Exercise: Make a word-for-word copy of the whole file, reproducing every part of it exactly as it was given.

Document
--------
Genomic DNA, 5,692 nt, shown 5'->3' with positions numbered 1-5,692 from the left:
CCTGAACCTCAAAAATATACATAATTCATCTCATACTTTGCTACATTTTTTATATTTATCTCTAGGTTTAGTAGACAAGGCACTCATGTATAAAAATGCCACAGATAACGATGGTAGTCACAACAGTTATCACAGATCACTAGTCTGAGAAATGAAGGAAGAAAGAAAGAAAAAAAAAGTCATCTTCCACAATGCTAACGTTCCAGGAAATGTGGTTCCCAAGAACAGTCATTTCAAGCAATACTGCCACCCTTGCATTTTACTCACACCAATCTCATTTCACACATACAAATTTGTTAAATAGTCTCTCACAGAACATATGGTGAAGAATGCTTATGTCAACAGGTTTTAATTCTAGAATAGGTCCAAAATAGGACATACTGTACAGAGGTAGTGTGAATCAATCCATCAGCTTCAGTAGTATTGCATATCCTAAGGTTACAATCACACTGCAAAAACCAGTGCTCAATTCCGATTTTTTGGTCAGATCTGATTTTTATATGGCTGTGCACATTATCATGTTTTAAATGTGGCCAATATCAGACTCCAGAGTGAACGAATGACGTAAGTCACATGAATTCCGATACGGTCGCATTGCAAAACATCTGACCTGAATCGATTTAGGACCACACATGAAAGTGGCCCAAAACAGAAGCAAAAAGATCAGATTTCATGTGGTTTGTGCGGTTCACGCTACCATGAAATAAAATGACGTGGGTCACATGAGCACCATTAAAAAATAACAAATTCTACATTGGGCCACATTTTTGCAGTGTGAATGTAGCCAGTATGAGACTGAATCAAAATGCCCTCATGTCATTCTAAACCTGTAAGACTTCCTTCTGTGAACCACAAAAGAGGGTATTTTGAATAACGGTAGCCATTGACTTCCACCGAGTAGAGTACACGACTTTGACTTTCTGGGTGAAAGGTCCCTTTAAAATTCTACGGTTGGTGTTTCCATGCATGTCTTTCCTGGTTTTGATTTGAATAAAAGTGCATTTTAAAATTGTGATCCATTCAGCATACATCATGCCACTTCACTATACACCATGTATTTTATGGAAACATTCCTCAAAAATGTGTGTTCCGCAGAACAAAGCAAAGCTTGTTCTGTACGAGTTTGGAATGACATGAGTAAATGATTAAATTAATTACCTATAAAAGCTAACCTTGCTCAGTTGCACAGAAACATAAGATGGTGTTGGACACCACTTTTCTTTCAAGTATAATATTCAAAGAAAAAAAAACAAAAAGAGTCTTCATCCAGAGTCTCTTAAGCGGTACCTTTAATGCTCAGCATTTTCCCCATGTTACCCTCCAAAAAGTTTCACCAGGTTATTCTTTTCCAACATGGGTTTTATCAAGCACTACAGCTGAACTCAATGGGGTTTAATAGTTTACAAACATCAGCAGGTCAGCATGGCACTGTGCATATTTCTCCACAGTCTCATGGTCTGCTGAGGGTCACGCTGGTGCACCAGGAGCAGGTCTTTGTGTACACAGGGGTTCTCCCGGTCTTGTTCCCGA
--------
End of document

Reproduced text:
Genomic DNA, 5,692 nt, shown 5'->3' with positions numbered 1-5,692 from the left:
CCTGAACCTCAAAAATATACATAATTCATCTCATACTTTGCTACATTTTTTATATTTATCTCTAGGTTTAGTAGACAAGGCACTCATGTATAAAAATGCCACAGATAACGATGGTAGTCACAACAGTTATCACAGATCACTAGTCTGAGAAATGAAGGAAGAAAGAAAGAAAAAAAAAGTCATCTTCCACAATGCTAACGTTCCAGGAAATGTGGTTCCCAAGAACAGTCATTTCAAGCAATACTGCCACCCTTGCATTTTACTCACACCAATCTCATTTCACACATACAAATTTGTTAAATAGTCTCTCACAGAACATATGGTGAAGAATGCTTATGTCAACAGGTTTTAATTCTAGAATAGGTCCAAAATAGGACATACTGTACAGAGGTAGTGTGAATCAATCCATCAGCTTCAGTAGTATTGCATATCCTAAGGTTACAATCACACTGCAAAAACCAGTGCTCAATTCCGATTTTTTGGTCAGATCTGATTTTTATATGGCTGTGCACATTATCATGTTTTAAATGTGGCCAATATCAGACTCCAGAGTGAACGAATGACGTAAGTCACATGAATTCCGATACGGTCGCATTGCAAAACATCTGACCTGAATCGATTTAGGACCACACATGAAAGTGGCCCAAAACAGAAGCAAAAAGATCAGATTTCATGTGGTTTGTGCGGTTCACGCTACCATGAAATAAAATGACGTGGGTCACATGAGCACCATTAAAAAATAACAAATTCTACATTGGGCCACATTTTTGCAGTGTGAATGTAGCCAGTATGAGACTGAATCAAAATGCCCTCATGTCATTCTAAACCTGTAAGACTTCCTTCTGTGAACCACAAAAGAGGGTATTTTGAATAACGGTAGCCATTGACTTCCACCGAGTAGAGTACACGACTTTGACTTTCTGGGTGAAAGGTCCCTTTAAAATTCTACGGTTGGTGTTTCCATGCATGTCTTTCCTGGTTTTGATTTGAATAAAAGTGCATTTTAAAATTGTGATCCATTCAGCATACATCATGCCACTTCACTATACACCATGTATTTTATGGAAACATTCCTCAAAAATGTGTGTTCCGCAGAACAAAGCAAAGCTTGTTCTGTACGAGTTTGGAATGACATGAGTAAATGATTAAATTAATTACCTATAAAAGCTAACCTTGCTCAGTTGCACAGAAACATAAGATGGTGTTGGACACCACTTTTCTTTCAAGTATAATATTCAAAGAAAAAAAAACAAAAAGAGTCTTCATCCAGAGTCTCTTAAGCGGTACCTTTAATGCTCAGCATTTTCCCCATGTTACCCTCCAAAAAGTTTCACCAGGTTATTCTTTTCCAACATGGGTTTTATCAAGCACTACAGCTGAACTCAATGGGGTTTAATAGTTTACAAACATCAGCAGGTCAGCATGGCACTGTGCATATTTCTCCACAGTCTCATGGTCTGCTGAGGGTCACGCTGGTGCACCAGGAGCAGGTCTTTGTGTACACAGGGGTTCTCCCGGTCTTGTTCCCGA